Specifically, a process X that reads a UID map file /proc/$pid/uid_map receives a set of rows. Each row maps a range of contiguous UIDs in process $pids’s user namespace C to a corresponding UID range in the other namespace.

Each row has the format $fromID $toID $length where:

  • $fromID is the start UID of the range for the user namespace of process $pid
  • $length is the length of the range.
  • Translating $toID is dependent on the reading process X. If X belongs to a different user namespace U, then $toID is the start UID of the range in U to which $fromID maps. Otherwise, $toID is the start UID of the range in P, the parent user namespace of C.

For example, if a process reads the file /proc/1409/uid_map and among the received rows is 15 22 5, then UIDs 15 through 19 in process 1409’s user namespace maps to UIDs 22-26 in the reading process’ distinct user namespace.

On the other hand, if a process reads from the file /proc/$$/uid_map (or the map file for any process that belongs to the same user namespace as it does) and receives 15 22 5, then UIDs 15 through 19 in its user namespace C maps to UIDs 22 through 26 in C’s parent user namespace.

Let’s try this out:

P$ echo $$
# In a new user namespace...
C$ echo $$
# C has no mappings to its parent since it is new
C$ cat /proc/1409/uid_map
# Empty
# While root namespace P has dummy mappings for all
# UIDs to the same UID in its non-existent parent
P$ cat /proc/1442/uid_map
         0          0 4294967295
# UIDs 0 through 4294967294 in P is mapped
# to 4294967295 - the special no user ID - in C.
C$ cat /proc/1422/uid_map
         0 4294967295 4294967295

Okay, that wasn’t very exciting since these were two extreme cases but it does tell us a few things:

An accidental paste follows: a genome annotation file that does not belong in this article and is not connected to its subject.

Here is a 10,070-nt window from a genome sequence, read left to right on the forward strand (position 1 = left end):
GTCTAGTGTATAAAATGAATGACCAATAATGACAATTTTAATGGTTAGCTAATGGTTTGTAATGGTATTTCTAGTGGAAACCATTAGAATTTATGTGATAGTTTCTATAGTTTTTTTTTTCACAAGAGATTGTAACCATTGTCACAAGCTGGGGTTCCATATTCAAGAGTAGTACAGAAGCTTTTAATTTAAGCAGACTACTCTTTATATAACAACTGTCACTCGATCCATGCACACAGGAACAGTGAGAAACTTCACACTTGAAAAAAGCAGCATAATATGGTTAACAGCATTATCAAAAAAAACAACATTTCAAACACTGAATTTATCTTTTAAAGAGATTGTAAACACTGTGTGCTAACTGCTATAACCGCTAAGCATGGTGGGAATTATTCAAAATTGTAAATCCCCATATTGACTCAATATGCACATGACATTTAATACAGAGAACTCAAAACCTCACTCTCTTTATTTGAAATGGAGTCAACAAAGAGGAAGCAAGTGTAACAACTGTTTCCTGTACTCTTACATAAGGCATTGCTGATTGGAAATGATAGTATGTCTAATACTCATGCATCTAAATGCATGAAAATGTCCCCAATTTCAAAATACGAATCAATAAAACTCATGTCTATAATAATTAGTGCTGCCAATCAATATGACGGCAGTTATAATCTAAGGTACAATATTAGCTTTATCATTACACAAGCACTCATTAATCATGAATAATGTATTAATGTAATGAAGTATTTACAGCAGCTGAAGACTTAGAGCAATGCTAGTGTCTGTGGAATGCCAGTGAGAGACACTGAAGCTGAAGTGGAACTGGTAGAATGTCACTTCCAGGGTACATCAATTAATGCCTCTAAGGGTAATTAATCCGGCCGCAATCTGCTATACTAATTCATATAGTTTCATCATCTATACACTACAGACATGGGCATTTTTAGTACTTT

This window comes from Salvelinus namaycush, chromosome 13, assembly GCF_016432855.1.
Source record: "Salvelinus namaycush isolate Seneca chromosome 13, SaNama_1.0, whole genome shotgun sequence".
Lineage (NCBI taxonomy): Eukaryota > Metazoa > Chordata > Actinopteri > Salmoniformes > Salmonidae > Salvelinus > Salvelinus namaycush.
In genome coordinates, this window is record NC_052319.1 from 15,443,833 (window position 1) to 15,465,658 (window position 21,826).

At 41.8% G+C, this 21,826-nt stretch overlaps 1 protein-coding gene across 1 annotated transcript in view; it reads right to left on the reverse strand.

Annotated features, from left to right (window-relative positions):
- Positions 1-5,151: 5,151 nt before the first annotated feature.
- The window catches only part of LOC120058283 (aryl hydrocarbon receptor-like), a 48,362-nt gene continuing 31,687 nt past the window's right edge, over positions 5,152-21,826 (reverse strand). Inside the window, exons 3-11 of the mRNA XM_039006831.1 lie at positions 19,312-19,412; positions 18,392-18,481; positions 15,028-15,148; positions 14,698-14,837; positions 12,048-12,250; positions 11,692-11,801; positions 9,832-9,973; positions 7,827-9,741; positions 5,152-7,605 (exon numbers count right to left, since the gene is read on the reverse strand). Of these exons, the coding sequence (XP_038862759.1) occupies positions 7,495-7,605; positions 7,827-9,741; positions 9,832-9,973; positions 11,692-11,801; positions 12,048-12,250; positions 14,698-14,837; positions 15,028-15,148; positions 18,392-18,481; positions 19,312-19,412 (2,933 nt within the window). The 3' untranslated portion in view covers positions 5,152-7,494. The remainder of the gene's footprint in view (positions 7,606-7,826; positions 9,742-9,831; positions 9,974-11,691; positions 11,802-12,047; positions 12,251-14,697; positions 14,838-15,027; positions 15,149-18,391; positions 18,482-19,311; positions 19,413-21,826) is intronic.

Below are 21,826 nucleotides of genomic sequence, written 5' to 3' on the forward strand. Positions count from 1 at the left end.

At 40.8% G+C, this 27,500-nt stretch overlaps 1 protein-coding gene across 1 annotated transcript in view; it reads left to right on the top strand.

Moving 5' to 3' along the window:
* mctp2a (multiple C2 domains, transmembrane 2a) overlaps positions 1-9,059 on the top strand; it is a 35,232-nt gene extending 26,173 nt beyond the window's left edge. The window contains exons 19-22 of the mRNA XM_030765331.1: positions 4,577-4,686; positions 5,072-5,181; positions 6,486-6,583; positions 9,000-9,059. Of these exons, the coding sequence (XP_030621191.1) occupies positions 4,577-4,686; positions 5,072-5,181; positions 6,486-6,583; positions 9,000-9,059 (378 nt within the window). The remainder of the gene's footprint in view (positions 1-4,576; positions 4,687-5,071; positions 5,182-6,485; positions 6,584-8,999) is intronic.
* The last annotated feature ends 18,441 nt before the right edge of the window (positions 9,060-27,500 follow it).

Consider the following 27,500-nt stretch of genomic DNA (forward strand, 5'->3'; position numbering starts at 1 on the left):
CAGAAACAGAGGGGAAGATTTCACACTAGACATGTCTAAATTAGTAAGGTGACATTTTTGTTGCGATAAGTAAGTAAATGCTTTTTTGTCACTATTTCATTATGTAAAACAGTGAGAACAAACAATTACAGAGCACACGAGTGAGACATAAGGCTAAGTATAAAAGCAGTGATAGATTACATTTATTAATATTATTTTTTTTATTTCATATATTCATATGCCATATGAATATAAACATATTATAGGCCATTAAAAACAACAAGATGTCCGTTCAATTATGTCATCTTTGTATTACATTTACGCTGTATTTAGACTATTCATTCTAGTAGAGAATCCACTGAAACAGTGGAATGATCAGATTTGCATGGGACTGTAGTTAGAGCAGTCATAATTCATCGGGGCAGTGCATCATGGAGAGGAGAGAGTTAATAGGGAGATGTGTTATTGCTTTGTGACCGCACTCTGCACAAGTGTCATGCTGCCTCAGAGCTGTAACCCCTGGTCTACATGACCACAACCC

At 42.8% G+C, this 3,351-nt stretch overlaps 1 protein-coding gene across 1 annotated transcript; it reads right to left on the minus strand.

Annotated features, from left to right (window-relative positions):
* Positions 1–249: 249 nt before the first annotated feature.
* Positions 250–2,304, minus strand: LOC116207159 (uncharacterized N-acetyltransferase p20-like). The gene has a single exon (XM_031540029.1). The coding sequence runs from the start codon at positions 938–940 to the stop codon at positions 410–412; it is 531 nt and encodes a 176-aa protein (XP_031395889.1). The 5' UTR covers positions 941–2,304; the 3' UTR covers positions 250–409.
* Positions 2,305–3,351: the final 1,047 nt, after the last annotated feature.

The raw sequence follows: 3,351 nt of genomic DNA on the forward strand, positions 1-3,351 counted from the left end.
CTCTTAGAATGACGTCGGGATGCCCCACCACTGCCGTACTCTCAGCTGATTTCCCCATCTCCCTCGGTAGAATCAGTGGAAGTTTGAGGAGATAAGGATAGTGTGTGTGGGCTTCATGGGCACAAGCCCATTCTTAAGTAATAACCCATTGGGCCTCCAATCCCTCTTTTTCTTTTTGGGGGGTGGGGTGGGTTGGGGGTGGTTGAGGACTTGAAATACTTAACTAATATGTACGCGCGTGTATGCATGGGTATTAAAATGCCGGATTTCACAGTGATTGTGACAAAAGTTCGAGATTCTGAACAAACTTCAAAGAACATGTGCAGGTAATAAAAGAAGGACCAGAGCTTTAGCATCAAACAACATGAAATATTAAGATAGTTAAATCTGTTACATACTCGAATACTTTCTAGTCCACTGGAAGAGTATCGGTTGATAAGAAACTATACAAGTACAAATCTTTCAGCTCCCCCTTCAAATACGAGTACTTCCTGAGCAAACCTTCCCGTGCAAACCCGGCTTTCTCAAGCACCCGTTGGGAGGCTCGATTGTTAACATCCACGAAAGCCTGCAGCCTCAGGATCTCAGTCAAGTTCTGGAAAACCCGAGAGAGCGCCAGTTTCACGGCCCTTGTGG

1. A newly created user namespace will in fact have empty map files.
  2. The UID 4294967295 is unmapped and unusable, even in the root namespace. Linux treats this UID specially to represent that there is no user ID.

Writing UID Map files

To fix our newly created user namespace C, we simply need to provide our desired mappings by writing them to the map file for any process that belongs to C (we cannot update this file after writing to it). Writing to this file tells Linux two things:

  1. What UIDs are available to processes that belong to that target user namespace C.
  2. What UIDs in the current user namespace correspond to the UIDs in C.

For instance, if we, from the parent user namespace P, write the following to the user map file for child namespace C:

0 1000 1
3    0 1

we essentially tell Linux that:

  1. As far as processes in C are concerned, the only UIDs that exist in the system are UIDs 0 and 3 - e.g a system call to setuid(9) will always fail with something like invalid user id.
  2. UIDs 1000 and 0 in P correspond to UIDs 0 and 3 in C - e.g if a process, running as UID 1000 in P, switches to C, it will observe its UID has become root 0 after the switch.

Owner Namespaces And Privileges

In the previous post we mentioned that superuser access was required when creating new namespaces. User namespaces do not have this requirement. In fact, they are also special in that they can own other namespaces.

Whenever a non-user namespace N is created, Linux designates the current user namespace P of the process creating N, the owner of namespace N. If P is created alongside other namespaces in the same clone system call, Linux guarantees that P will be created first and designated the owner of the other namespaces.

Owner namespaces are important because a process requesting to carry out a privileged action on a resource encapsulated by a non-user namespace will have its UID privileges checked against the owner user namespace and not the root user namespace. For example, say P is the parent user namespace of child C and P and C own network namespaces M and N respectively, a process might not have privilege to create network devices encapsulated by M but might be able to do so for N.

The implication of owner namespaces for us is that we can drop the sudo requirement when running commands with unshare or isolate as long as we request a user namespace to be created as well - e.g. unshare -u bash will require sudo but unshare -Uu bash will not:

# UID 1000 is a non-privileged user in the root user namespace P.
P$ id
uid=1000(iffy) gid=1000(iffy)
# And as a result cannot create a network device in the root
# network namespace.
P$ ip link add type veth
RTNETLINK answers: Operation not permitted
# Let's try our luck again, this time from a
# different user and network namespace
P$ unshare -nU bash # NOTE: no sudo
C$ ip link add type veth
RTNETLINK answers: Operation not permitted
# Hmm still no dice. This makes sense since only
# UID 0 (root) is allowed to create network devices and
# currently we're nobody. Let's fix that.
C$ echo $$
# Back in P, we map UID 1000 in P to UID 0 in C
P$ echo "0 1000 1" > /proc/13294/uid_map